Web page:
Infrared camera for the Skinakas-Observatory

Under a contract with the Foundation for Research and Technology Hellas (FORTH) a camera for the near infrared spectral region (900 nm – 2500 nm) was developed and built by Fraunhofer IOF. Since May 2006 the camera has been working at the 1.3 m telescope of the University of Crete on the Skinakas summit.

To minimize image noise as far as possible the whole camera optical system is set up in vacuum and cooled with liquid nitrogen. The corresponding cryostat allows for a camera operation within the typical range of pointing angles used for observations. The cryostat concept was developed at Fraunhofer IOF while the actual design and construction was undertaken by a specialized company.

The camera enables a re-imaging of the telescope image onto the detector using an optical design according to Offner /2/. With this three-mirror design a very effective suppression of stray light may be obtained by placing a cold stop in front of one of the mirrors. Because of space constraints inside the cryostat with its diameter of 400 mm the optical system had to be made very compact. However, using an aspherical mirror, diffraction-limited performance could be reached even for this compact design. Characteristic parameters of the optical system are:

  • Aperture: f/7.7
  • Image size: 20 x 20 mm²
  • Length of the imaging system: 220 mm
  • OPD <  λ/4 at 1 μm

To preserve the adjustment of the optics during cool-down, an athermal design with metal mirrors was chosen. These mirrors were fabricated at Fraunhofer IOF by ultra-precision diamond turning. The surfaces obtain a precision of form better than 100 nm and a surface roughness better than 5 nm. To select interesting ranges of wavelength a filter wheel with 8 filters as well as the corresponding driver electronics and software were developed and built.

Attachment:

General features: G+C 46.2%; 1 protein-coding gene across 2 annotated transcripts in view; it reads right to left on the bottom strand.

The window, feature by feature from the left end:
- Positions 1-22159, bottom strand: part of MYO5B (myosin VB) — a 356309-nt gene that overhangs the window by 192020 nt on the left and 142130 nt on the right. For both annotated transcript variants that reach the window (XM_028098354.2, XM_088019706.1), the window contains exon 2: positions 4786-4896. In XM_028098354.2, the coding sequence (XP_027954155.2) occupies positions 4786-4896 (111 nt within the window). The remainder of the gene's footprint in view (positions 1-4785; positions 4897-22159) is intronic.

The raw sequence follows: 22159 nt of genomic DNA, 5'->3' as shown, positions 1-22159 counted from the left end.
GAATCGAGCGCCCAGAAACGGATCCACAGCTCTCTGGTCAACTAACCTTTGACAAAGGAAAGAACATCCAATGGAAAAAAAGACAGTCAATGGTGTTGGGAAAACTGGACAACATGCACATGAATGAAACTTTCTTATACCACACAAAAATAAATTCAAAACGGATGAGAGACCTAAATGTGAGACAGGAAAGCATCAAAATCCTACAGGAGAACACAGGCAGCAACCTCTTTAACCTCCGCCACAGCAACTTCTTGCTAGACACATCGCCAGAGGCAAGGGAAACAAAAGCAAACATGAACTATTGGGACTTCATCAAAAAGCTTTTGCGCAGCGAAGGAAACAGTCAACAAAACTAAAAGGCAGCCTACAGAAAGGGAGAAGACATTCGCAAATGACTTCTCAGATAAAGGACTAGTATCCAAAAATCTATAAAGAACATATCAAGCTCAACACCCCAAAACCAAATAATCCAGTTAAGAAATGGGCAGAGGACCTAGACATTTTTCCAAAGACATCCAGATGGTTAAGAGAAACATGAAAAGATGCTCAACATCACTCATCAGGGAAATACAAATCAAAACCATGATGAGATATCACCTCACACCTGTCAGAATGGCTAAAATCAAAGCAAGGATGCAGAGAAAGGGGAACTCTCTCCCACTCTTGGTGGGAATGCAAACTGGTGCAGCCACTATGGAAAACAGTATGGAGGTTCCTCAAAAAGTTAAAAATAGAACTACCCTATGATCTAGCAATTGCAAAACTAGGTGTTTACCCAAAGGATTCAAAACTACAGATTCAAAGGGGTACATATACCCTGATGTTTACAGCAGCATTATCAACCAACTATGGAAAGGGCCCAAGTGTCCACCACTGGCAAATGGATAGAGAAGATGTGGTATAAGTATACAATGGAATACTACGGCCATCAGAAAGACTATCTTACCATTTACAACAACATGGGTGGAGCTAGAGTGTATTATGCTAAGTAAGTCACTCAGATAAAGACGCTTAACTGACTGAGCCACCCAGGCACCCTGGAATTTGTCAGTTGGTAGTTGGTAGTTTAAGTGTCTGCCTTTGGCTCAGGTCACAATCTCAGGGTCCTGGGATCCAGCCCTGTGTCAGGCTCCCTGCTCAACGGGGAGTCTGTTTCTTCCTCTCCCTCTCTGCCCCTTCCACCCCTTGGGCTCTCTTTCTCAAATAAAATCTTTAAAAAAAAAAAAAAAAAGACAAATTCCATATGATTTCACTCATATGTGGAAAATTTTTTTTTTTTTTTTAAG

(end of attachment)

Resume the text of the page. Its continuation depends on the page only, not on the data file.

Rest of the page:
The whole optical setup was mounted on the cold plate of the cryostat. Prior to integration the positions of the reference points of all optical elements were measured with a precision of < 10 μm. The adjustment of the optical setup relied on gage plates with another set of reference points which were trimmed to a precision of 10 μm according to the measured dimensions of the optical elements.

After integration and adjustment of the optical system the detector chip /2/ and the corresponding driver electronics were mounted. Finally the camera system was characterized and calibrated.



/1/   Offner, A.: Unit Power Imaging Catoptric Anastigmat, United States Patent
3,748,015, July 24, 1973.
/2/   1 k x 1 k Hawaii chip, Rockwell Science Center,